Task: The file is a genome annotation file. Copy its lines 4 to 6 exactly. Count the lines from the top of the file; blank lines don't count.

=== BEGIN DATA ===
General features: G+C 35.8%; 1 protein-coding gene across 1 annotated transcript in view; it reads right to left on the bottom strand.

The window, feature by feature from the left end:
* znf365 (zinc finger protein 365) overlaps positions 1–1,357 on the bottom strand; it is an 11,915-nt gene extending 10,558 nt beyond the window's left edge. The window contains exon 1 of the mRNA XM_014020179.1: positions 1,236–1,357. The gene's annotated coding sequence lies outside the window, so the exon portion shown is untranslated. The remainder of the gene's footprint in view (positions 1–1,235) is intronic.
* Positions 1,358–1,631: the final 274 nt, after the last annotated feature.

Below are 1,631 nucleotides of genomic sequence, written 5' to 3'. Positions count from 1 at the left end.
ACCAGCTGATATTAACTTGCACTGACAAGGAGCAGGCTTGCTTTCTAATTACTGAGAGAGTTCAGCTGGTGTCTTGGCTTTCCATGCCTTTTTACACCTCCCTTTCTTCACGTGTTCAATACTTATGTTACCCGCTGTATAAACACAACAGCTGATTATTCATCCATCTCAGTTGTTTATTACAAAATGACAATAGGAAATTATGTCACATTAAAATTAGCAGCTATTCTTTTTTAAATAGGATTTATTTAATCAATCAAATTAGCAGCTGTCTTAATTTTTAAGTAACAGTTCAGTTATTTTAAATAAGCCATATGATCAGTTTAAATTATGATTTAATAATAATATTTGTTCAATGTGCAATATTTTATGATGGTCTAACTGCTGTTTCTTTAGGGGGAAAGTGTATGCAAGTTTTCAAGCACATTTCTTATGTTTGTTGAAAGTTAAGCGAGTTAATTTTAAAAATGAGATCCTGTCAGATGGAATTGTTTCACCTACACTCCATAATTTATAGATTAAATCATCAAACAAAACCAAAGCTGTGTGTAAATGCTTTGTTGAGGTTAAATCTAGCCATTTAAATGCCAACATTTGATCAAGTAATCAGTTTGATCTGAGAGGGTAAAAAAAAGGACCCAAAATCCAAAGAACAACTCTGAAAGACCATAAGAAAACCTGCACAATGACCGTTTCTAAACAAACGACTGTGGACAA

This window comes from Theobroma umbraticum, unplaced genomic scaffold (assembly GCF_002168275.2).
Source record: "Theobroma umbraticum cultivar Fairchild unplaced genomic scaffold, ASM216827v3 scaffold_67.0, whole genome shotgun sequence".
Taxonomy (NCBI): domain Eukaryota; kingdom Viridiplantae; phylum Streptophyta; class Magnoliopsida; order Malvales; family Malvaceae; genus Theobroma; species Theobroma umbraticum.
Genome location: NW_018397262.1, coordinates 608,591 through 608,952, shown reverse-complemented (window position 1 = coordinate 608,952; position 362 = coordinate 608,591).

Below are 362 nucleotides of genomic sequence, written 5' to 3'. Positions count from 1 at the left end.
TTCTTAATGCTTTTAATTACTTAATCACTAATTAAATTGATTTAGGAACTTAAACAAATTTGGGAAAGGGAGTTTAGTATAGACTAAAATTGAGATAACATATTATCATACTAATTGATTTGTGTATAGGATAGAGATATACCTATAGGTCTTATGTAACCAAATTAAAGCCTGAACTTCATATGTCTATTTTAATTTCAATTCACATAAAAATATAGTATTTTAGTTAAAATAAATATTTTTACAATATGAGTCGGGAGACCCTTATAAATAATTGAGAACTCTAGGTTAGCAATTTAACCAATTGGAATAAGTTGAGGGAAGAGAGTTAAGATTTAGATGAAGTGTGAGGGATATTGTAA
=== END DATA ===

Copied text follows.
* Positions 1,358–1,631: the final 274 nt, after the last annotated feature.

Below are 1,631 nucleotides of genomic sequence, written 5' to 3'. Positions count from 1 at the left end.
ACCAGCTGATATTAACTTGCACTGACAAGGAGCAGGCTTGCTTTCTAATTACTGAGAGAGTTCAGCTGGTGTCTTGGCTTTCCATGCCTTTTTACACCTCCCTTTCTTCACGTGTTCAATACTTATGTTACCCGCTGTATAAACACAACAGCTGATTATTCATCCATCTCAGTTGTTTATTACAAAATGACAATAGGAAATTATGTCACATTAAAATTAGCAGCTATTCTTTTTTAAATAGGATTTATTTAATCAATCAAATTAGCAGCTGTCTTAATTTTTAAGTAACAGTTCAGTTATTTTAAATAAGCCATATGATCAGTTTAAATTATGATTTAATAATAATATTTGTTCAATGTGCAATATTTTATGATGGTCTAACTGCTGTTTCTTTAGGGGGAAAGTGTATGCAAGTTTTCAAGCACATTTCTTATGTTTGTTGAAAGTTAAGCGAGTTAATTTTAAAAATGAGATCCTGTCAGATGGAATTGTTTCACCTACACTCCATAATTTATAGATTAAATCATCAAACAAAACCAAAGCTGTGTGTAAATGCTTTGTTGAGGTTAAATCTAGCCATTTAAATGCCAACATTTGATCAAGTAATCAGTTTGATCTGAGAGGGTAAAAAAAAGGACCCAAAATCCAAAGAACAACTCTGAAAGACCATAAGAAAACCTGCACAATGACCGTTTCTAAACAAACGACTGTGGACAA